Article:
Inigo: The club would handle the conversation with the sponsor, but when we work with the club they will raise what the sponsor may perceive as an issue in terms of visibility. So to cut the time down a bit, if you go in really challenging on the visibility, you know you’re going to end up probably having to do a back and forth on the design. We try to use our experience and expertise to make sure we reduce the back and forth as much as possible. But yeah, definitely, conversations go on between the club, their partners, and us to make sure everybody is considered and looked after.

James: And equally we would try to push the boundaries where we can, so nothing becomes pale.

I’ve noticed how football shirts have really worked their way into your average streetwear kid’s wardrobe in recent years. Do you have more design freedom now that the fashion-conscious crowd will want to wear these shirts as well?

Inigo: For sure. Our design ethos, or our creative ethos, is what we’d call “stadium to the street.” We brought this in on how we approached products around 2016-17 and made a conscious decision to make sure the stuff we do is equally at home on the street as it is on the field of play. I think that’s more of a visual challenge for us to make sure that we marry those things together and that we’re making sure we are relevant and looking after wider consumer or supporter groups, because everybody has an interest in football shirts and we want to make sure across the three kits.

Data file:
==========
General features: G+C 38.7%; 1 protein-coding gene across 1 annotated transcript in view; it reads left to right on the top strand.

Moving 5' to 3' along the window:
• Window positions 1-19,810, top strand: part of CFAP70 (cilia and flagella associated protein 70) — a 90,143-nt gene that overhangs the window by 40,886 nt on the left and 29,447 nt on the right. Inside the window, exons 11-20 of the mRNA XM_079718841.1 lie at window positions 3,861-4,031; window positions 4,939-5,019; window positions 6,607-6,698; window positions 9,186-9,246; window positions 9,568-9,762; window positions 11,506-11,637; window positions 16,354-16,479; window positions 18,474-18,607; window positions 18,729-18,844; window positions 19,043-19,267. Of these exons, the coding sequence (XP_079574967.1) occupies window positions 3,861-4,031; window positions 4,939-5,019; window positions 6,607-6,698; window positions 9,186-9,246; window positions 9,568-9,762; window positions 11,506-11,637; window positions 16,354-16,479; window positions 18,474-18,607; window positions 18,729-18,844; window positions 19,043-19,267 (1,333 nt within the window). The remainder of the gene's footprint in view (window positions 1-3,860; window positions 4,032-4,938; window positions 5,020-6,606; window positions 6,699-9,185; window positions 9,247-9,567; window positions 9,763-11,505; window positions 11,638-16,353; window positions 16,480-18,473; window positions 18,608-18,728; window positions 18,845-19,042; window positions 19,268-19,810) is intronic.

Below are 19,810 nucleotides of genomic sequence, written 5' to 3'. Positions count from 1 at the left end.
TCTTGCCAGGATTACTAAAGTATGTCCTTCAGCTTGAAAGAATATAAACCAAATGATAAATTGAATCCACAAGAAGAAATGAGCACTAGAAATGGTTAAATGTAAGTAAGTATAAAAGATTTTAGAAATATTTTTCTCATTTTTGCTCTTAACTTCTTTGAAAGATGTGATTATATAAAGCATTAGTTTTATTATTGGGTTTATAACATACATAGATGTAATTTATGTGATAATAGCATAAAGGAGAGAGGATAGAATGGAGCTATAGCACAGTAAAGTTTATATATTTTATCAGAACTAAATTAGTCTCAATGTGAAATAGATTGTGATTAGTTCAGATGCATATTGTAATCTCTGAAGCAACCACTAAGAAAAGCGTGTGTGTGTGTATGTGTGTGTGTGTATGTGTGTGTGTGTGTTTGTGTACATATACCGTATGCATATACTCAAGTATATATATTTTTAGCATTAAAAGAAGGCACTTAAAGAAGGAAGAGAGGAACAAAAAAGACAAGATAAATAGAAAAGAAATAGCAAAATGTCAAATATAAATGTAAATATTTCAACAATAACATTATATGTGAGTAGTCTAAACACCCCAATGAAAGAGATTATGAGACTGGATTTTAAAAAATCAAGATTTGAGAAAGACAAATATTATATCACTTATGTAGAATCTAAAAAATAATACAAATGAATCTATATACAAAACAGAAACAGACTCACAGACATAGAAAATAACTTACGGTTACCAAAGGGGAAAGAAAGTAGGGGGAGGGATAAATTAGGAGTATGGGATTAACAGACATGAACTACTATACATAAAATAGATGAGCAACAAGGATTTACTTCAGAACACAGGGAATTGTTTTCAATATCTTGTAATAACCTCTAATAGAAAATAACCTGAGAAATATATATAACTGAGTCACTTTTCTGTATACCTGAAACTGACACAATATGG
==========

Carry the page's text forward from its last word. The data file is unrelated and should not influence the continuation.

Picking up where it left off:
On the other hand, the technology which goes into these shirts is high-performance technology, so what you see on the field, the materialization, the cut of the shirt, those things are obviously always highly athlete-tested and go through the most stringent testing process we have. So, massively performance-driven, but the look of it and how the graphic comes to it and the storytelling which goes in and the little details, that’s where we marry those two things together and make sure it’s doing both those things.

What can you add about the technology that went into the shirt?

Inigo: You have the shirt that is worn by the player. That’s what we call the authentic jersey. And then the replica one, which looks one-to-one the same. So visually the two pieces look the same and that’s expected from the fans. But they have different purposes. Basically, the player jersey is cut differently. The material is a different material and it’s the most cooling material we have. It’s the fastest-drying material, it’s had brilliant athlete acceptance. It’s a really, really great material and really liked by players.

The 2019-20 Arsenal away shirt is available now at adidas.